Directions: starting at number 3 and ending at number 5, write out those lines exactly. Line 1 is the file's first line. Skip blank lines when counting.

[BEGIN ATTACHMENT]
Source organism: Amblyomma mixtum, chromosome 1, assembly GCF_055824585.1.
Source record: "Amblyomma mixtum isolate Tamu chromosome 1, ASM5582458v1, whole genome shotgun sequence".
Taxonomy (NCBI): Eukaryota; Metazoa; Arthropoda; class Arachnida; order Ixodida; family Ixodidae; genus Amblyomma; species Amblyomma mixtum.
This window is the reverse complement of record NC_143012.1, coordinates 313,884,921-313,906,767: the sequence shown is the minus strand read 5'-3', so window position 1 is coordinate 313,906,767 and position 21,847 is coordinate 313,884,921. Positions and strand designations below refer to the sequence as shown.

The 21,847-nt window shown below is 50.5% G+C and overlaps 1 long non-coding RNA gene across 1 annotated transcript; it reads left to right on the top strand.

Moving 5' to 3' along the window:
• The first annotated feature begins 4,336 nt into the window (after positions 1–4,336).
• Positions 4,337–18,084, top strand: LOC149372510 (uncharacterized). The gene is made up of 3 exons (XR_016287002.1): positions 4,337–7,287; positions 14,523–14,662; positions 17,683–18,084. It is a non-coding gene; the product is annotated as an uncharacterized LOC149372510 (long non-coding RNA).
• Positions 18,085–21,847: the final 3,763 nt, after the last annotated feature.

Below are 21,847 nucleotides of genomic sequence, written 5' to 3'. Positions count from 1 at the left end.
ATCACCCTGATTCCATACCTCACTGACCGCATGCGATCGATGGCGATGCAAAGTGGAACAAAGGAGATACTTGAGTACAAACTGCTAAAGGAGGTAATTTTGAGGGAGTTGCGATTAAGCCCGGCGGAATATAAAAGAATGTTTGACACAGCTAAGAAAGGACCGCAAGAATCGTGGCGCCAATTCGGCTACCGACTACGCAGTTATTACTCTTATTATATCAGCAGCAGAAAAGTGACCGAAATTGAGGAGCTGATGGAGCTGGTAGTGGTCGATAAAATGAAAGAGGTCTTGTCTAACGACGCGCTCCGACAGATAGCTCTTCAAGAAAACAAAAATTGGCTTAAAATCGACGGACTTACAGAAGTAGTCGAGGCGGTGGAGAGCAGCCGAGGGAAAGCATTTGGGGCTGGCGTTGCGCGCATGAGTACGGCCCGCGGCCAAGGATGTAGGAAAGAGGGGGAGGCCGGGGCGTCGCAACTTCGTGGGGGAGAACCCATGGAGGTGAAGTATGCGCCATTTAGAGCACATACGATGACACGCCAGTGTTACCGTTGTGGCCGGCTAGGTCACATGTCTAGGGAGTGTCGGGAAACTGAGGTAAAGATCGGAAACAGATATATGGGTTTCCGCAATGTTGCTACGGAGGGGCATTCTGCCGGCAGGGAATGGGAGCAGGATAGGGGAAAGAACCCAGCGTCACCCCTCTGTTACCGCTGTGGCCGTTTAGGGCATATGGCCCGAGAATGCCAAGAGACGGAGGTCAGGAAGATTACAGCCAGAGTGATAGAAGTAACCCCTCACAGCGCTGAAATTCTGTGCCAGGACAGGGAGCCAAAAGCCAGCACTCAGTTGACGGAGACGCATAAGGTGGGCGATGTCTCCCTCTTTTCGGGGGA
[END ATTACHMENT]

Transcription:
Taxonomy (NCBI): Eukaryota; Metazoa; Arthropoda; class Arachnida; order Ixodida; family Ixodidae; genus Amblyomma; species Amblyomma mixtum.
This window is the reverse complement of record NC_143012.1, coordinates 313,884,921-313,906,767: the sequence shown is the minus strand read 5'-3', so window position 1 is coordinate 313,906,767 and position 21,847 is coordinate 313,884,921. Positions and strand designations below refer to the sequence as shown.

The 21,847-nt window shown below is 50.5% G+C and overlaps 1 long non-coding RNA gene across 1 annotated transcript; it reads left to right on the top strand.